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An Individualistic, Alternate Take on a Rachmaninoff Classic

If you’re looking to hear Rachmaninoff’s foundationally haunting, sweeping Symphony No. 2 for the first time, the London Symphony Orchestra’s latest live recording, with Simon Rattle conducting from memory – streaming at Spotify – is not the place to start. Rattle has built a hall of fame career: his recording of Sibelius’ Symphony No. 3 with an earlier version of this orchestra is arguably the best ever. But this record is strictly for the diehards.

The skeleton key that unlocks the angst and grandeur of Rachmaninoff’s vindictive response to those who said he couldn’t write a symphony is a late 70s recording by the Russian National Opera Academy Orchestra with Yevgeny Svetlanov conducting. There have been plenty of insightful and enjoyable interpretations released since then: try Leonard Slatkin and the St. Louis Symphony’s version, if you can find it on vinyl, for a silkier, less ruggedly Russian take. But a battered cassette reissue of Svetlanov and his ensemble on the Russian Melodiya label remains a prized possession, something a worn-down subway rider could spin on a walkman week after week and find sustenance in every time.

This album, from concerts at the Barbican in London on successive September nights in 2019, occasionally emphasizes underlying harmonies, sometimes in the least likely places, like a remix. If you’ve listened to this symphony hundreds of times, or even a few times, they may strike you as fascinating, sometimes as odd or maybe fussy. If you haven’t listened to it hundreds of times, or even a few times, these comments may strike you as maybe marginally interesting, or odd or maybe fussy. Just keep in mind that music like this is why diehards exist.

Getting through to those moments is undeniably fun but occasionally maddening. Rattle has this in his fingers, literally, setting the bar low, volumewise to accommodate the explosive peaks. Listen closely as the first movement develops, through that exhilarating rise from wounded exchanges of strings to a first guarded triumph, and you’ll notice that Rattle is leading on the offbeat. Also, the brass and reeds – often complementary textures throughout this piece – are more prominent than usual. That’s ok – it never hurts to think outside the box.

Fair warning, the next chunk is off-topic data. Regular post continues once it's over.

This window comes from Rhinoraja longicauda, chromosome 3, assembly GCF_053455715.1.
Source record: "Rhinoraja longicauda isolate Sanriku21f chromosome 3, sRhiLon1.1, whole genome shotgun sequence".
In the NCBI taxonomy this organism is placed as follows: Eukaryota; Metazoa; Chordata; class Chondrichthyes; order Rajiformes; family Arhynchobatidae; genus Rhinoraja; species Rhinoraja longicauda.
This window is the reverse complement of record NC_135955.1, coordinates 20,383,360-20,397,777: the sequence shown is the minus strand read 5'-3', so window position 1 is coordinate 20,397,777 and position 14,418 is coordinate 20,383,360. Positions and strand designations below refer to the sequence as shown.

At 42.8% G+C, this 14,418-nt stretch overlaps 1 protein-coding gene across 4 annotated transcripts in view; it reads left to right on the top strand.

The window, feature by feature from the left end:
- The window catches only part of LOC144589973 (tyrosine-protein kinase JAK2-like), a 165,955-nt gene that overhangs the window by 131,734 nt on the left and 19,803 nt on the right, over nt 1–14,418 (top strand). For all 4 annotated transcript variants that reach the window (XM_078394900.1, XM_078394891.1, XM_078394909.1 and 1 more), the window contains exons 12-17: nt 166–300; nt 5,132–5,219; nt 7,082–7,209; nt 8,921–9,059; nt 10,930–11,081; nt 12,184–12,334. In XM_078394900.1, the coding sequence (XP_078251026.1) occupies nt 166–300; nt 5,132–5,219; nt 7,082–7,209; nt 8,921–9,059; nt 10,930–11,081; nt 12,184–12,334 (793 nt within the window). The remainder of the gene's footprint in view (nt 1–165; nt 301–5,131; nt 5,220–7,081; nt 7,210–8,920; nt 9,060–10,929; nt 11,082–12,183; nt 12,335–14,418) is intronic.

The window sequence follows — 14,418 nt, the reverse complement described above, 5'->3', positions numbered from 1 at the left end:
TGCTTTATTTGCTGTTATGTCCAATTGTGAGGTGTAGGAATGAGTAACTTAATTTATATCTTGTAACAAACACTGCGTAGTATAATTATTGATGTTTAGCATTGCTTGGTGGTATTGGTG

Except when meaning is subsumed. It’s great to get that momentary violin cadenza in the first movement in high definition. But why, for example, are the horns signaling that crushing coda at 12:44 so far back in the mix? They ought to be front and center. And the ending is rushed, as is the second movement: the Dvorakian rumors of war across the plains are more of a battle among the scouts to see who can get back to the base first. Yeah, it’s a thrill to play.

Then there’s a turning point in the third movement where a furtive string riff sinks behind sustained brass, in an otherwise thoughtfully rapturous, transcendent interpretation of what could be the most beautiful portion of any symphony ever written. And there are a couple of places early in the fourth movement when a signal of crushing irony, as the composer’s ha-ha, told-you-so theme blusters in, simply goes AWOL. Under the right circumstances, this symphony should become the part of your DNA which immunizes you against pain. And this doesn’t.

March 22, 2021 - Posted by | classical music, Music, music, concert, review, Reviews | , , , , , , , , , , ,

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